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The Roundup Top Ten for March 3, 2023

There's a Long History of Indoctrination in Florida Schools—on the Right

by Tera W. Hunter

The author's experiences with a state mandated course contrasting "Americanism" with "Communism" echo in today's attacks on curriculum, and the exclusion of ideas challenging a social order of economic and racial inequality. 

Black History, White Terror, and Rosewood at 100

by Dan Royles

The efforts of historians and survivors to achieve a small measure of justice and acknowledgment for the Rosewood massacre demonstrate the stakes of Florida's current efforts to restrict the teaching of history that challenges white supremacy. 

The Bankrupt Vision of the College Board

by Annie Abrams

"We have endowed the College Board with the power to shape millions of minds with its profitable exams. In turn, it holds students hostage for college tuition, stifles teachers, and destroys space for debating difficult topics."

Is Ukraine Headed for a Cease Fire? And Is That the Best Option?

by Sergey Radchenko

After an essential stalemate between 1951 and 1953, a cease-fire in Korea enabled the parties to avoid both defeat and the cost of victory. Is this the best chance for resolving the war in Ukraine?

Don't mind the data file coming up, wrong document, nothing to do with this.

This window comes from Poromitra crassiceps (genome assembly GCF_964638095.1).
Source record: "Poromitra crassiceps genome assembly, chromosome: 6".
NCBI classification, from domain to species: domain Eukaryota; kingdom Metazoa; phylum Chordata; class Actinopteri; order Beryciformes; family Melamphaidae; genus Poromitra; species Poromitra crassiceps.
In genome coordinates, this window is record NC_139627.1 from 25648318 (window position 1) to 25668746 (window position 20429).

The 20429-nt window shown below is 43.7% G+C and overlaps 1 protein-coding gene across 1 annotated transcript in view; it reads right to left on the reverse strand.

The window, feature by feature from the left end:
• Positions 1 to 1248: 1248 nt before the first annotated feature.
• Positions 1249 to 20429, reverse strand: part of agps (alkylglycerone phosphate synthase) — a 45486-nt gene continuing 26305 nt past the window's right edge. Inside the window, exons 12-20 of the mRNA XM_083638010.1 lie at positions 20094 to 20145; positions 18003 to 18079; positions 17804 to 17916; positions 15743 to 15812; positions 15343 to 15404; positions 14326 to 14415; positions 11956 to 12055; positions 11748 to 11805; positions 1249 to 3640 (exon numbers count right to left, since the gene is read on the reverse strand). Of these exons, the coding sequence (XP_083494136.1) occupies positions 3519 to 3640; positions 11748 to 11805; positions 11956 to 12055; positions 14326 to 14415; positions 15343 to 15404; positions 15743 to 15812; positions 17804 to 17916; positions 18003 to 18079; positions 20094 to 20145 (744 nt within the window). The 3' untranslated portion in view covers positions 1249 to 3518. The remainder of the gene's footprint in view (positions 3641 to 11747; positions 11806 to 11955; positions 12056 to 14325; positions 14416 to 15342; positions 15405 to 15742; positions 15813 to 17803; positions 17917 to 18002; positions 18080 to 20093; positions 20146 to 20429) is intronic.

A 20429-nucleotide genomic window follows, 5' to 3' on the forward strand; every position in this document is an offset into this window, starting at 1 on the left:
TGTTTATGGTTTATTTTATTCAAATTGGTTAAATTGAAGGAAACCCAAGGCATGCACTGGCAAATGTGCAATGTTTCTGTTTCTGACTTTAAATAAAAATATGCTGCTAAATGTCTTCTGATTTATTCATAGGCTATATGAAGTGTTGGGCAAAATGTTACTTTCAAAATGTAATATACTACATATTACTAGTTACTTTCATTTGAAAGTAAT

It's Time for Labor Spring

by Cindy Hahamovich, William P. Jones and Joseph A. McCartin

In 1996, labor unions connected with campus activists to support anti-sweatshop movements, living wage campaigns for campus workers, and graduate student union organization. Now, labor must expand that effort for "wall-to-wall" organizing to make campuses better and more democratic workplaces. 

A Different Kind of Unfree Labor Haunts a Houston Suburb

by Ashanté Reese

Texas's convict labor system was a first step in reasserting white dominance over Black labor through criminal law. The discovery of remains of convicted laborers on the site of a former prison farm show the need to reckon with unfree labor after the end of slavery. 

Is Globalization Changing Mexico's Relationship to Death?

by Humberto Beck

Post-revolutionary Mexico embraced cultural commemorations of the dead—Diá de los Muertos—to help conceal the violence of the regime's rise. Now, that "traditional" culture is again being transformed by global cultural appropriation and the escalating violence of global drug trafficking.

Ignorance of Its Achievements Contributes to Feminism's Bad Rap

by Elizabeth Cobbs

Slanders of American feminism as disruptive and disloyal go back to John Adams. But advances in freedom from education to abolition, suffrage to labor rights, have reflected the work of feminists to claim a public role for women as citizens. 

Black Power is a Love Story

by Dan Berger

While the movement is popularly associated with anger, love was the emotional force that enabled activists to struggle for justice against powerful opposition. 

Marjorie Taylor Greene's "National Divorce" Won't be Amicable

by Thomas Lecaque and Joshua Call

The greatest danger of the Congresswoman's call for red and blue states to disaffiliate is that it will encourage followers to use political and extralegal means to move their communities and states closer to the fantasy of unity and homogeneity she referenced.